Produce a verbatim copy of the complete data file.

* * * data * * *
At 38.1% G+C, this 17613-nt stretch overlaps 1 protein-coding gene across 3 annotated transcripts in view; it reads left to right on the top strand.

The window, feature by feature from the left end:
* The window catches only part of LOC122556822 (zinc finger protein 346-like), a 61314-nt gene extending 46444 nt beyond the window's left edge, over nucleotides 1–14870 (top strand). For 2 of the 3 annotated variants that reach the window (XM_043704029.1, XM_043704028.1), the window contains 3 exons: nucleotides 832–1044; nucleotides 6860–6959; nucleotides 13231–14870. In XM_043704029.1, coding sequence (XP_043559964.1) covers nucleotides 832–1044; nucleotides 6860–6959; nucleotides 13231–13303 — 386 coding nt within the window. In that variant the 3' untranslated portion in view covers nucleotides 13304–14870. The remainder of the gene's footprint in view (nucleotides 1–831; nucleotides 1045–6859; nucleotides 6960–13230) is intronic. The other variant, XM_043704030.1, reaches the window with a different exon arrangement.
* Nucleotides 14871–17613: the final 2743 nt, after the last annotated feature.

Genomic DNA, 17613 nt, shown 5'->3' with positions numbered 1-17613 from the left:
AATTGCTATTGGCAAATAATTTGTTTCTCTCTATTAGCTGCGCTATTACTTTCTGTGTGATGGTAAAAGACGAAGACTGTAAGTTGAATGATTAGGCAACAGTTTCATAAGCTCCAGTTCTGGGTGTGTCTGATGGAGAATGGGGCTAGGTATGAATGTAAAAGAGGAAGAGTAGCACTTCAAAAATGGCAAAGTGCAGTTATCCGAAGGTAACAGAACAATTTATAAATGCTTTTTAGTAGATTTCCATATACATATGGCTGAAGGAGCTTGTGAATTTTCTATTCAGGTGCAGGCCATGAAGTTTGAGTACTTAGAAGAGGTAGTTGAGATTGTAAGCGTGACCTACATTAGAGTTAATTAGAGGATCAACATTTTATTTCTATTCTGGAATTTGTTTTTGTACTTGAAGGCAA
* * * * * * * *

At 38.1% G+C, this 17613-nt stretch overlaps 1 protein-coding gene across 3 annotated transcripts in view; it reads left to right on the top strand.

The window, feature by feature from the left end:
* The window catches only part of LOC122556822 (zinc finger protein 346-like), a 61314-nt gene extending 46444 nt beyond the window's left edge, over nucleotides 1–14870 (top strand). For 2 of the 3 annotated variants that reach the window (XM_043704029.1, XM_043704028.1), the window contains 3 exons: nucleotides 832–1044; nucleotides 6860–6959; nucleotides 13231–14870. In XM_043704029.1, coding sequence (XP_043559964.1) covers nucleotides 832–1044; nucleotides 6860–6959; nucleotides 13231–13303 — 386 coding nt within the window. In that variant the 3' untranslated portion in view covers nucleotides 13304–14870. The remainder of the gene's footprint in view (nucleotides 1–831; nucleotides 1045–6859; nucleotides 6960–13230) is intronic. The other variant, XM_043704030.1, reaches the window with a different exon arrangement.
* Nucleotides 14871–17613: the final 2743 nt, after the last annotated feature.

Genomic DNA, 17613 nt, shown 5'->3' with positions numbered 1-17613 from the left:
AATTGCTATTGGCAAATAATTTGTTTCTCTCTATTAGCTGCGCTATTACTTTCTGTGTGATGGTAAAAGACGAAGACTGTAAGTTGAATGATTAGGCAACAGTTTCATAAGCTCCAGTTCTGGGTGTGTCTGATGGAGAATGGGGCTAGGTATGAATGTAAAAGAGGAAGAGTAGCACTTCAAAAATGGCAAAGTGCAGTTATCCGAAGGTAACAGAACAATTTATAAATGCTTTTTAGTAGATTTCCATATACATATGGCTGAAGGAGCTTGTGAATTTTCTATTCAGGTGCAGGCCATGAAGTTTGAGTACTTAGAAGAGGTAGTTGAGATTGTAAGCGTGACCTACATTAGAGTTAATTAGAGGATCAACATTTTATTTCTATTCTGGAATTTGTTTTTGTACTTGAAGGCAA